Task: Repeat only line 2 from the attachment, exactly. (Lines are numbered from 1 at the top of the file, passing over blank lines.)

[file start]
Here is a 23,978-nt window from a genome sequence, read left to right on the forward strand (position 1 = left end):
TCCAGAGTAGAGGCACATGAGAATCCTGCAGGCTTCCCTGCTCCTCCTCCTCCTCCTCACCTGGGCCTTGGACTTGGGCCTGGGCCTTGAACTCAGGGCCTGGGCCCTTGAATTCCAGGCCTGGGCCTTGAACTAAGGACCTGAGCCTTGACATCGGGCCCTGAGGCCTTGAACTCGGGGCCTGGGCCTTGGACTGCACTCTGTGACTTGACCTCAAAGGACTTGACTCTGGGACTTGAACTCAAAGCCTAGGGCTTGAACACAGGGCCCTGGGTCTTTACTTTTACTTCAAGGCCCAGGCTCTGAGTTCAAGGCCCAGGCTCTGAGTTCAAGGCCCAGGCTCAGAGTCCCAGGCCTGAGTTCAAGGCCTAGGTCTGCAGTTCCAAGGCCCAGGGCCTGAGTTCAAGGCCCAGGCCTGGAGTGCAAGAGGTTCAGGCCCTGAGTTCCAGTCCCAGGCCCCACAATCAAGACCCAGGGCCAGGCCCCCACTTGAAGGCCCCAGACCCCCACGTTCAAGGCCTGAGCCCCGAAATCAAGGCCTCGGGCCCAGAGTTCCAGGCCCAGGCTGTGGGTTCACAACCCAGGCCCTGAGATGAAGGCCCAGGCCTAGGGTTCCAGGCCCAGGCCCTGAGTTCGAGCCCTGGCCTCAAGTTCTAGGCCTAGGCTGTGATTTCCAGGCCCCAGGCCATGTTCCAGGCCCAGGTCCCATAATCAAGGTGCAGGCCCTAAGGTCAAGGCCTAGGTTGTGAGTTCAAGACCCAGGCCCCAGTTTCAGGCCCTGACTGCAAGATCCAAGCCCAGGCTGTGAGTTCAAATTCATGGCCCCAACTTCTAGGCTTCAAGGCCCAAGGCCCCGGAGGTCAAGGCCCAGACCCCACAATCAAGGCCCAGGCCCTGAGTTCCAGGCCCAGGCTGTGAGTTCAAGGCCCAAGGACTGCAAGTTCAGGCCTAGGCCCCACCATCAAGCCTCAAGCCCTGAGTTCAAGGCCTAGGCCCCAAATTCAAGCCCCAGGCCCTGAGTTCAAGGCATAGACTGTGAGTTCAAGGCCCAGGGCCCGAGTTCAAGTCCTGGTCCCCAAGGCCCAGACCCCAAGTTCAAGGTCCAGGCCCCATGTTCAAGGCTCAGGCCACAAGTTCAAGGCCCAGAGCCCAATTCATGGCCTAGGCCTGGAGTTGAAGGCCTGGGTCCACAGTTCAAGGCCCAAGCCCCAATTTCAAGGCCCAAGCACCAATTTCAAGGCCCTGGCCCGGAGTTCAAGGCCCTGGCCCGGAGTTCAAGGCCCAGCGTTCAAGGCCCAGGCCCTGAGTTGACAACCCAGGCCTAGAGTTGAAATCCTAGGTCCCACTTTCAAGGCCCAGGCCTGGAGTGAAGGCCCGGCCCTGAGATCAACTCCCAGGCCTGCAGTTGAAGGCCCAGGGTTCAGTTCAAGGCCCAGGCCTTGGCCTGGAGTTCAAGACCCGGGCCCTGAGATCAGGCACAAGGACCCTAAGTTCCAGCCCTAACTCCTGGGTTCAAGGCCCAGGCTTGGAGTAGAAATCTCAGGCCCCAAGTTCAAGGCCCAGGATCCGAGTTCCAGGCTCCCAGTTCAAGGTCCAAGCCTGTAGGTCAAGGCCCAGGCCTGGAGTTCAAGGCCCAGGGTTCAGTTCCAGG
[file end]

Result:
TCCAGAGTAGAGGCACATGAGAATCCTGCAGGCTTCCCTGCTCCTCCTCCTCCTCCTCACCTGGGCCTTGGACTTGGGCCTGGGCCTTGAACTCAGGGCCTGGGCCCTTGAATTCCAGGCCTGGGCCTTGAACTAAGGACCTGAGCCTTGACATCGGGCCCTGAGGCCTTGAACTCGGGGCCTGGGCCTTGGACTGCACTCTGTGACTTGACCTCAAAGGACTTGACTCTGGGACTTGAACTCAAAGCCTAGGGCTTGAACACAGGGCCCTGGGTCTTTACTTTTACTTCAAGGCCCAGGCTCTGAGTTCAAGGCCCAGGCTCTGAGTTCAAGGCCCAGGCTCAGAGTCCCAGGCCTGAGTTCAAGGCCTAGGTCTGCAGTTCCAAGGCCCAGGGCCTGAGTTCAAGGCCCAGGCCTGGAGTGCAAGAGGTTCAGGCCCTGAGTTCCAGTCCCAGGCCCCACAATCAAGACCCAGGGCCAGGCCCCCACTTGAAGGCCCCAGACCCCCACGTTCAAGGCCTGAGCCCCGAAATCAAGGCCTCGGGCCCAGAGTTCCAGGCCCAGGCTGTGGGTTCACAACCCAGGCCCTGAGATGAAGGCCCAGGCCTAGGGTTCCAGGCCCAGGCCCTGAGTTCGAGCCCTGGCCTCAAGTTCTAGGCCTAGGCTGTGATTTCCAGGCCCCAGGCCATGTTCCAGGCCCAGGTCCCATAATCAAGGTGCAGGCCCTAAGGTCAAGGCCTAGGTTGTGAGTTCAAGACCCAGGCCCCAGTTTCAGGCCCTGACTGCAAGATCCAAGCCCAGGCTGTGAGTTCAAATTCATGGCCCCAACTTCTAGGCTTCAAGGCCCAAGGCCCCGGAGGTCAAGGCCCAGACCCCACAATCAAGGCCCAGGCCCTGAGTTCCAGGCCCAGGCTGTGAGTTCAAGGCCCAAGGACTGCAAGTTCAGGCCTAGGCCCCACCATCAAGCCTCAAGCCCTGAGTTCAAGGCCTAGGCCCCAAATTCAAGCCCCAGGCCCTGAGTTCAAGGCATAGACTGTGAGTTCAAGGCCCAGGGCCCGAGTTCAAGTCCTGGTCCCCAAGGCCCAGACCCCAAGTTCAAGGTCCAGGCCCCATGTTCAAGGCTCAGGCCACAAGTTCAAGGCCCAGAGCCCAATTCATGGCCTAGGCCTGGAGTTGAAGGCCTGGGTCCACAGTTCAAGGCCCAAGCCCCAATTTCAAGGCCCAAGCACCAATTTCAAGGCCCTGGCCCGGAGTTCAAGGCCCTGGCCCGGAGTTCAAGGCCCAGCGTTCAAGGCCCAGGCCCTGAGTTGACAACCCAGGCCTAGAGTTGAAATCCTAGGTCCCACTTTCAAGGCCCAGGCCTGGAGTGAAGGCCCGGCCCTGAGATCAACTCCCAGGCCTGCAGTTGAAGGCCCAGGGTTCAGTTCAAGGCCCAGGCCTTGGCCTGGAGTTCAAGACCCGGGCCCTGAGATCAGGCACAAGGACCCTAAGTTCCAGCCCTAACTCCTGGGTTCAAGGCCCAGGCTTGGAGTAGAAATCTCAGGCCCCAAGTTCAAGGCCCAGGATCCGAGTTCCAGGCTCCCAGTTCAAGGTCCAAGCCTGTAGGTCAAGGCCCAGGCCTGGAGTTCAAGGCCCAGGGTTCAGTTCCAGG